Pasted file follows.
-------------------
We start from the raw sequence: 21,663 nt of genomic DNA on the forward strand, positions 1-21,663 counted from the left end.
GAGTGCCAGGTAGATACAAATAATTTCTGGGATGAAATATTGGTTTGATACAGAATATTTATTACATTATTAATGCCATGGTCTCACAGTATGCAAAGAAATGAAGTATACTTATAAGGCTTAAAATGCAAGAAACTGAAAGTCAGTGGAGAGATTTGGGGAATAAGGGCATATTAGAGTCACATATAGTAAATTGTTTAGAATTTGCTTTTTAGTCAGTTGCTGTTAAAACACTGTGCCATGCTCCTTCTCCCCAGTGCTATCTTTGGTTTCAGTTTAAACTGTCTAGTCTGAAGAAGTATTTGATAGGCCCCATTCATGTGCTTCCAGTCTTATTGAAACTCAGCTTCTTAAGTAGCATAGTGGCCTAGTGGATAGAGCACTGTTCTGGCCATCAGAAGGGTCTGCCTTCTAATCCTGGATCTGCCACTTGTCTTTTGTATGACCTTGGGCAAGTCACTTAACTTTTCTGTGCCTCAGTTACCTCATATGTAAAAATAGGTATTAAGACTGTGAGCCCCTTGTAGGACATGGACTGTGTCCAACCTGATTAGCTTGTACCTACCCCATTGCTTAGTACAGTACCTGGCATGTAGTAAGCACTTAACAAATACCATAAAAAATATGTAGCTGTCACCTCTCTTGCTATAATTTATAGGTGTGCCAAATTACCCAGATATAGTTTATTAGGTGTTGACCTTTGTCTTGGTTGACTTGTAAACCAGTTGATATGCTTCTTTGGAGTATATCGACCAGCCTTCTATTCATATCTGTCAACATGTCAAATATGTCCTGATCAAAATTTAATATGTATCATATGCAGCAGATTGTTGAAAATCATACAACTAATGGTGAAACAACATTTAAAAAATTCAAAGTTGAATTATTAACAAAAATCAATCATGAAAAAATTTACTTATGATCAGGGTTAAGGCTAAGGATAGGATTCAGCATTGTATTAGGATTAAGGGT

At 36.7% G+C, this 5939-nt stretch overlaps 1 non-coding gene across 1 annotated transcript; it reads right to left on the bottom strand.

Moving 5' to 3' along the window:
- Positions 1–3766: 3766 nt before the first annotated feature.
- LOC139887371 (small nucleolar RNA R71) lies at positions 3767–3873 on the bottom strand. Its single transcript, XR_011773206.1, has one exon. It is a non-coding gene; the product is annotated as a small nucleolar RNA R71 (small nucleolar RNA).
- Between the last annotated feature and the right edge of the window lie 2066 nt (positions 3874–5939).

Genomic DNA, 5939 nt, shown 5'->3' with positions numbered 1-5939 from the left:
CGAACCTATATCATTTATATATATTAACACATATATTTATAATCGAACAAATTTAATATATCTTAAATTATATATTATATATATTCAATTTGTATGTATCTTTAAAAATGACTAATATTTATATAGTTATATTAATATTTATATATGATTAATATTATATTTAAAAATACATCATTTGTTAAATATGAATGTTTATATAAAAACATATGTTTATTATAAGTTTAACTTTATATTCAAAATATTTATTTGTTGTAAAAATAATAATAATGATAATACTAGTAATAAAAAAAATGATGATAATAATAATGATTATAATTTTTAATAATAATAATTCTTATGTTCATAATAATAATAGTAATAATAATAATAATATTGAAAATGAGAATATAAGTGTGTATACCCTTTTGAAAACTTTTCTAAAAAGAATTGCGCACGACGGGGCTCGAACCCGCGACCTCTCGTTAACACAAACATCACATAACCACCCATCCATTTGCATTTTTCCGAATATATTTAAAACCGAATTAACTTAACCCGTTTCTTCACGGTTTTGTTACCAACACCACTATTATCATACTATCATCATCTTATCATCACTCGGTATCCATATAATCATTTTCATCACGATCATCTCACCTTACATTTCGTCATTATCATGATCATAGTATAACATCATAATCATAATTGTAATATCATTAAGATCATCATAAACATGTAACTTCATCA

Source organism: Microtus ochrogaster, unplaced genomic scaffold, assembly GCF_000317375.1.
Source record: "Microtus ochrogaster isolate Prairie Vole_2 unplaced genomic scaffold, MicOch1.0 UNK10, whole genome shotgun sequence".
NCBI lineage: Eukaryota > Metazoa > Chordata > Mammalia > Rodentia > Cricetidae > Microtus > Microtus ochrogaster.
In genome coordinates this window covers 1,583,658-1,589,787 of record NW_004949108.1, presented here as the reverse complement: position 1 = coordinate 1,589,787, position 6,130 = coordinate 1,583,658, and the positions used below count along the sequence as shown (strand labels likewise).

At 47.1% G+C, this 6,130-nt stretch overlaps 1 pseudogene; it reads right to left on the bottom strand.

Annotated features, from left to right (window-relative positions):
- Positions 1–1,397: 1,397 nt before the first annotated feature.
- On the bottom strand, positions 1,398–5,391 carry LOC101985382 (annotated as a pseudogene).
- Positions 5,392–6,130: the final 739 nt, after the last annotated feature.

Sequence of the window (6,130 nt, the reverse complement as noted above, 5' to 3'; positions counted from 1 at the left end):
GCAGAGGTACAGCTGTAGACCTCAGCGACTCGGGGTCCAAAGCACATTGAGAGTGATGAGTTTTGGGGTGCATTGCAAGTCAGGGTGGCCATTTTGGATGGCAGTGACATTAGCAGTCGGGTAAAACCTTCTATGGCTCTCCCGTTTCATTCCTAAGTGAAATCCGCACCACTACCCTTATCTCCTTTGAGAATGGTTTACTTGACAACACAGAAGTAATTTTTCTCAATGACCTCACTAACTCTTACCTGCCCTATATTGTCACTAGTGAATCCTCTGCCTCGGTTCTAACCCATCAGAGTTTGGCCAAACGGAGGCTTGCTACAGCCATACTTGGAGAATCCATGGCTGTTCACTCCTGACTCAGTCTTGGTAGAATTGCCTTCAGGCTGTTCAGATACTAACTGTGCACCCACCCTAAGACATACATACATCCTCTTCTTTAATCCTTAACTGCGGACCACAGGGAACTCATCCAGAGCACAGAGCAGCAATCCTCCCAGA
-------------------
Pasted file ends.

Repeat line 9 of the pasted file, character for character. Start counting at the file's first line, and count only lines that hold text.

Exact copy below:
CGAACCTATATCATTTATATATATTAACACATATATTTATAATCGAACAAATTTAATATATCTTAAATTATATATTATATATATTCAATTTGTATGTATCTTTAAAAATGACTAATATTTATATAGTTATATTAATATTTATATATGATTAATATTATATTTAAAAATACATCATTTGTTAAATATGAATGTTTATATAAAAACATATGTTTATTATAAGTTTAACTTTATATTCAAAATATTTATTTGTTGTAAAAATAATAATAATGATAATACTAGTAATAAAAAAAATGATGATAATAATAATGATTATAATTTTTAATAATAATAATTCTTATGTTCATAATAATAATAGTAATAATAATAATAATATTGAAAATGAGAATATAAGTGTGTATACCCTTTTGAAAACTTTTCTAAAAAGAATTGCGCACGACGGGGCTCGAACCCGCGACCTCTCGTTAACACAAACATCACATAACCACCCATCCATTTGCATTTTTCCGAATATATTTAAAACCGAATTAACTTAACCCGTTTCTTCACGGTTTTGTTACCAACACCACTATTATCATACTATCATCATCTTATCATCACTCGGTATCCATATAATCATTTTCATCACGATCATCTCACCTTACATTTCGTCATTATCATGATCATAGTATAACATCATAATCATAATTGTAATATCATTAAGATCATCATAAACATGTAACTTCATCA